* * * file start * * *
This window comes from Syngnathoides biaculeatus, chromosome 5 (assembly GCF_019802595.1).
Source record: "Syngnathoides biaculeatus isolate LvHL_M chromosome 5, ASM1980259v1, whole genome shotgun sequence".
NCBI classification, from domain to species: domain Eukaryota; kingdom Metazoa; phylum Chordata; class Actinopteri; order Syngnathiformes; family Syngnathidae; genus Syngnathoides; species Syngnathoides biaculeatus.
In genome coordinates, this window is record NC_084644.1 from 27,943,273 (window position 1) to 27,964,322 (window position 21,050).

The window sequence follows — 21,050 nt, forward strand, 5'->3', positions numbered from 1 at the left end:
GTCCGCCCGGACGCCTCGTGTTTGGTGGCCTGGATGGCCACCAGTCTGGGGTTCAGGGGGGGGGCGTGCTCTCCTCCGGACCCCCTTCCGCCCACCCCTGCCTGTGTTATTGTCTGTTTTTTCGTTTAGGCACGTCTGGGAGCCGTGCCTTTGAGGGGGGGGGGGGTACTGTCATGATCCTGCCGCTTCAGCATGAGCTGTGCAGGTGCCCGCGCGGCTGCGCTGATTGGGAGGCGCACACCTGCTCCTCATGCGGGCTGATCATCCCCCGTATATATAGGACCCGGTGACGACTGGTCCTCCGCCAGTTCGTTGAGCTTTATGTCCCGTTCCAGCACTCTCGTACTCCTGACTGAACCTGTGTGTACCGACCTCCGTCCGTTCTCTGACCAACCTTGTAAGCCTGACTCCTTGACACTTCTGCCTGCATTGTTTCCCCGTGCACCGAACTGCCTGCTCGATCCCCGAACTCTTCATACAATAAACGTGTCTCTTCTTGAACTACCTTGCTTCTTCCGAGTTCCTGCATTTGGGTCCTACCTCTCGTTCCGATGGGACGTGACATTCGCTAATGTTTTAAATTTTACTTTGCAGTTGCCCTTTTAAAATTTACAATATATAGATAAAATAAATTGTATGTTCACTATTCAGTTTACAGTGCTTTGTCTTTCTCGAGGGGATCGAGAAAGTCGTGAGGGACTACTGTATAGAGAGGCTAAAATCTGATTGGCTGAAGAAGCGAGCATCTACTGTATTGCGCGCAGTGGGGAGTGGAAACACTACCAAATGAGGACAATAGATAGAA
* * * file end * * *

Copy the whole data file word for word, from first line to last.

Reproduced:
This window comes from Syngnathoides biaculeatus, chromosome 5 (assembly GCF_019802595.1).
Source record: "Syngnathoides biaculeatus isolate LvHL_M chromosome 5, ASM1980259v1, whole genome shotgun sequence".
NCBI classification, from domain to species: domain Eukaryota; kingdom Metazoa; phylum Chordata; class Actinopteri; order Syngnathiformes; family Syngnathidae; genus Syngnathoides; species Syngnathoides biaculeatus.
In genome coordinates, this window is record NC_084644.1 from 27,943,273 (window position 1) to 27,964,322 (window position 21,050).

The window sequence follows — 21,050 nt, forward strand, 5'->3', positions numbered from 1 at the left end:
GTCCGCCCGGACGCCTCGTGTTTGGTGGCCTGGATGGCCACCAGTCTGGGGTTCAGGGGGGGGGCGTGCTCTCCTCCGGACCCCCTTCCGCCCACCCCTGCCTGTGTTATTGTCTGTTTTTTCGTTTAGGCACGTCTGGGAGCCGTGCCTTTGAGGGGGGGGGGGGTACTGTCATGATCCTGCCGCTTCAGCATGAGCTGTGCAGGTGCCCGCGCGGCTGCGCTGATTGGGAGGCGCACACCTGCTCCTCATGCGGGCTGATCATCCCCCGTATATATAGGACCCGGTGACGACTGGTCCTCCGCCAGTTCGTTGAGCTTTATGTCCCGTTCCAGCACTCTCGTACTCCTGACTGAACCTGTGTGTACCGACCTCCGTCCGTTCTCTGACCAACCTTGTAAGCCTGACTCCTTGACACTTCTGCCTGCATTGTTTCCCCGTGCACCGAACTGCCTGCTCGATCCCCGAACTCTTCATACAATAAACGTGTCTCTTCTTGAACTACCTTGCTTCTTCCGAGTTCCTGCATTTGGGTCCTACCTCTCGTTCCGATGGGACGTGACATTCGCTAATGTTTTAAATTTTACTTTGCAGTTGCCCTTTTAAAATTTACAATATATAGATAAAATAAATTGTATGTTCACTATTCAGTTTACAGTGCTTTGTCTTTCTCGAGGGGATCGAGAAAGTCGTGAGGGACTACTGTATAGAGAGGCTAAAATCTGATTGGCTGAAGAAGCGAGCATCTACTGTATTGCGCGCAGTGGGGAGTGGAAACACTACCAAATGAGGACAATAGATAGAA